Heurelho Gomes, Wilson Palacios and Carlo Cudicini visited the newly-opened SOS Children's Village in Beijing on Thursday.
The lads met the first group of orphaned children inducted into the SOS Children's Village in Daxing, Beijing, as part of our visit to China and to mark our support for the charity.
The village provides a home for children who cannot, for whatever reason, grow up with their natural family.
It was all smiles as we arrived and the lads were presented with flowers by the children before a guided tour of the village.
After stopping for autographs it was straight to the play area where the lads joined in with a mini-football match using football equipment provided by the club. The children were joined by pupils from Daxing No2 Primary School.
An hour later and after a few group photographs it was time to say goodbye. All three players later spoke of their admiration for the project.
Beijing is the 10th SOS Children's Village since the charity entered China in 1984. These villages have been built in Tianjin, Yantai, Qiqihar, Nanchang, Kaifeng, Chengdu, Putian, Urumqi, Lhasa and finally Beijing.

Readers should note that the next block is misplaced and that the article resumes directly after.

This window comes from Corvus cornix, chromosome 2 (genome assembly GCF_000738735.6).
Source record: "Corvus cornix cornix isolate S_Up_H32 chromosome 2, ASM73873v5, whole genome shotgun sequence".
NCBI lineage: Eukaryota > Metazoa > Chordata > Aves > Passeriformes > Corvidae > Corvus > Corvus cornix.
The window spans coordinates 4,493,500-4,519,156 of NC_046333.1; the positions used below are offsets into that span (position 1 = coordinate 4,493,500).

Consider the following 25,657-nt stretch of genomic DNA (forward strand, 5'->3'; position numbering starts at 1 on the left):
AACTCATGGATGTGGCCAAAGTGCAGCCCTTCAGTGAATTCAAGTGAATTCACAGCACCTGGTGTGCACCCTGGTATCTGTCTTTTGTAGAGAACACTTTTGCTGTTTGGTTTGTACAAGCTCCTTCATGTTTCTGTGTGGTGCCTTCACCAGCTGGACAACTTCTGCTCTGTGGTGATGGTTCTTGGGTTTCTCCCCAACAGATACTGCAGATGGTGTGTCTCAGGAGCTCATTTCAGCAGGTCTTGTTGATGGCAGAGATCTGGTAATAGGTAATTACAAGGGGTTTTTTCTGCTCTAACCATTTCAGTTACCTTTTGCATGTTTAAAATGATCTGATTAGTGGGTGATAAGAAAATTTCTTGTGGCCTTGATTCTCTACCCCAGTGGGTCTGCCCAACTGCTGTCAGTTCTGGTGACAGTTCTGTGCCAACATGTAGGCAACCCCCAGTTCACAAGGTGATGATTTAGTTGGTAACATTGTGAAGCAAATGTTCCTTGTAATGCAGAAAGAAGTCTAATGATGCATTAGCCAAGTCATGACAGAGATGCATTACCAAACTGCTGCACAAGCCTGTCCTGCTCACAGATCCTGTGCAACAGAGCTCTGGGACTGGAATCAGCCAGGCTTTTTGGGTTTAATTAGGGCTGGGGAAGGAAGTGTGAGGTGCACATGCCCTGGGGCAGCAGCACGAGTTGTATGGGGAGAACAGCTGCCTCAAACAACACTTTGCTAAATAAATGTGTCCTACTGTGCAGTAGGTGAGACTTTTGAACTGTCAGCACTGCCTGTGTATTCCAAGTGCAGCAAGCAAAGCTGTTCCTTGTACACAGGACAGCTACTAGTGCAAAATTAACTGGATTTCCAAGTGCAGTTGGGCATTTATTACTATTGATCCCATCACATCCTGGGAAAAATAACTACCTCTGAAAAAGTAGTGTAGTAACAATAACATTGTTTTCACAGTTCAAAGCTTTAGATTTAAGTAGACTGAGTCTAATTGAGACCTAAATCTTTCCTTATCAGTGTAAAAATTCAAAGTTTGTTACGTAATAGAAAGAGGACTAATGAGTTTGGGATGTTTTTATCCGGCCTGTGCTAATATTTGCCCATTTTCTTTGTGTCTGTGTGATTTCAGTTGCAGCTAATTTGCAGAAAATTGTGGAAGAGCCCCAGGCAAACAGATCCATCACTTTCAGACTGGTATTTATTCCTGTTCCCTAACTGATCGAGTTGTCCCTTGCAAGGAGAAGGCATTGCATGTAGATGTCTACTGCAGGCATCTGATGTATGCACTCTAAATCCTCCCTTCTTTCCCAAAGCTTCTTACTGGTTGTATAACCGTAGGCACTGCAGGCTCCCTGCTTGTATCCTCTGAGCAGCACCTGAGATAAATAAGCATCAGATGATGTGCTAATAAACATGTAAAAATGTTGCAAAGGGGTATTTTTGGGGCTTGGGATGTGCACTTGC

At full capacity, up to 120 children will find a new home in one of the 15 houses and there will be 100 children in the village by the end of the year.
TOTTENHAM HOTSPUR AND SOS CHILDREN'S VILLAGES
In 2007, Tottenham Hotspur launched a four-year international charity partnership with SOS Children's Villages.
Since the launch of the partnership, the Club has worked with the charity on a number of initiatives, including financing the construction of the Tottenham Hotspur House in Rustenburg South Africa.
The Tottenham Hotspur House, which is uniquely and completely funded by monies received from players' fines, aims to provide orphaned children in South Africa with a family that they can call their own.
The SOS Children's Village Rustenburg is situated in a suburb called Tlhabane West, a particularly needy area of Rustenburg, which forms part of the North West province that has a high number of orphaned and vulnerable children.